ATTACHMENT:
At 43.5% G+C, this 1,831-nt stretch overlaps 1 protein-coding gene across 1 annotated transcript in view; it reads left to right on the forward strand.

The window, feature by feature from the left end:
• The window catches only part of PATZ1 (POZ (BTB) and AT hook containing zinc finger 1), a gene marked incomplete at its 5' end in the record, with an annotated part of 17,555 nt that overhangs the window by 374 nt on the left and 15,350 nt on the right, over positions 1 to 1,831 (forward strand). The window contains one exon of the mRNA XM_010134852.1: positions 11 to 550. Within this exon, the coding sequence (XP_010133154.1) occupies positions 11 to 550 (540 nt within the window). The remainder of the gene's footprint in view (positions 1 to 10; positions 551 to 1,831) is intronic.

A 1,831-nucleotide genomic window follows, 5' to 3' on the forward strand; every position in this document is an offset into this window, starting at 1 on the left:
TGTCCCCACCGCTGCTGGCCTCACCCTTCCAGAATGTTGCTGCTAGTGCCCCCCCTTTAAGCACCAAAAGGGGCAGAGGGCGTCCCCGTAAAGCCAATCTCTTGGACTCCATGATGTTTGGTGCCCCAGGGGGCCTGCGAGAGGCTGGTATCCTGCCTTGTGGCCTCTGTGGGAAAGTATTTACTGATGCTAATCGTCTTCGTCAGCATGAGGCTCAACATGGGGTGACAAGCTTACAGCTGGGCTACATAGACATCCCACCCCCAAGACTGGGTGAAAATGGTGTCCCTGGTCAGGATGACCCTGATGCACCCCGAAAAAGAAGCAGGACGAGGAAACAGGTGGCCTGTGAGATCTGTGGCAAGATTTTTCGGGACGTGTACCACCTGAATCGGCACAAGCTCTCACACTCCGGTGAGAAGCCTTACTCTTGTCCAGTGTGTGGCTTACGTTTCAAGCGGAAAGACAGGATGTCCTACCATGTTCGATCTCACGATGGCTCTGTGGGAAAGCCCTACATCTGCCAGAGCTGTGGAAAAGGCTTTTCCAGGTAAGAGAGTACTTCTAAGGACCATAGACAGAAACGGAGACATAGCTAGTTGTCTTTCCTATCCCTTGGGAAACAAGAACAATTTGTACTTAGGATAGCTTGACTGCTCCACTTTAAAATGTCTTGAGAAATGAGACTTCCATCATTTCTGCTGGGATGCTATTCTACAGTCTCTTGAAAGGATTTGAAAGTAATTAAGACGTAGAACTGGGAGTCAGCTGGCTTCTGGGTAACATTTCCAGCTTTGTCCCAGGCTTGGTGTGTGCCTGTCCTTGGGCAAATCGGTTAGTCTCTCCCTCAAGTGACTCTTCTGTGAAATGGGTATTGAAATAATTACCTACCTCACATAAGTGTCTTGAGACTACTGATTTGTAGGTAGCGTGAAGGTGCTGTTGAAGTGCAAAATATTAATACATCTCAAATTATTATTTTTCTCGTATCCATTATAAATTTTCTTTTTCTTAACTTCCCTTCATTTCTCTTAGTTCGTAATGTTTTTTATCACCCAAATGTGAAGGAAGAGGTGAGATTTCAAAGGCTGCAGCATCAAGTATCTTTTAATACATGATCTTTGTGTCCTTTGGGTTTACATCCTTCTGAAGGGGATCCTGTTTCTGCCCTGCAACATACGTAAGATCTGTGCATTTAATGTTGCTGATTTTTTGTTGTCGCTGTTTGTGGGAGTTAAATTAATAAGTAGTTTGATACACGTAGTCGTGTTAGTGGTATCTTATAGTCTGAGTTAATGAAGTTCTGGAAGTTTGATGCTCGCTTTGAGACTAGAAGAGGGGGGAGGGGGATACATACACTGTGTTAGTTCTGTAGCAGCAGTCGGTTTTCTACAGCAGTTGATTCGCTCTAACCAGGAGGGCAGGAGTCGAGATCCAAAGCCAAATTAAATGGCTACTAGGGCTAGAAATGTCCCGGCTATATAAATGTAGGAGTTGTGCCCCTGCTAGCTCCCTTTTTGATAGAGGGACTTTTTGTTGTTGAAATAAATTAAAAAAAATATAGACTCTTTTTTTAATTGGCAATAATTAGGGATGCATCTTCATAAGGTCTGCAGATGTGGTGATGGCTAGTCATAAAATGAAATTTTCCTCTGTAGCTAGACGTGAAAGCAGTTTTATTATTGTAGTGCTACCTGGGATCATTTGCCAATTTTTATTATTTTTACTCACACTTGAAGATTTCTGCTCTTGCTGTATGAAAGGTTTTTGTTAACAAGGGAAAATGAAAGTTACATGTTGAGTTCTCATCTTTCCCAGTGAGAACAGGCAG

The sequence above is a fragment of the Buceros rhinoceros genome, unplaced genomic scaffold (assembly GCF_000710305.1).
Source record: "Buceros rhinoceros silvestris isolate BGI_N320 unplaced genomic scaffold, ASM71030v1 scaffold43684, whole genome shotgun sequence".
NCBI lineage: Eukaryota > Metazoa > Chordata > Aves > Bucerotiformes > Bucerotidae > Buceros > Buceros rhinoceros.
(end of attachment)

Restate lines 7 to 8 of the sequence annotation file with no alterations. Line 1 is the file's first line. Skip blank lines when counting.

Source record: "Buceros rhinoceros silvestris isolate BGI_N320 unplaced genomic scaffold, ASM71030v1 scaffold43684, whole genome shotgun sequence".
NCBI lineage: Eukaryota > Metazoa > Chordata > Aves > Bucerotiformes > Bucerotidae > Buceros > Buceros rhinoceros.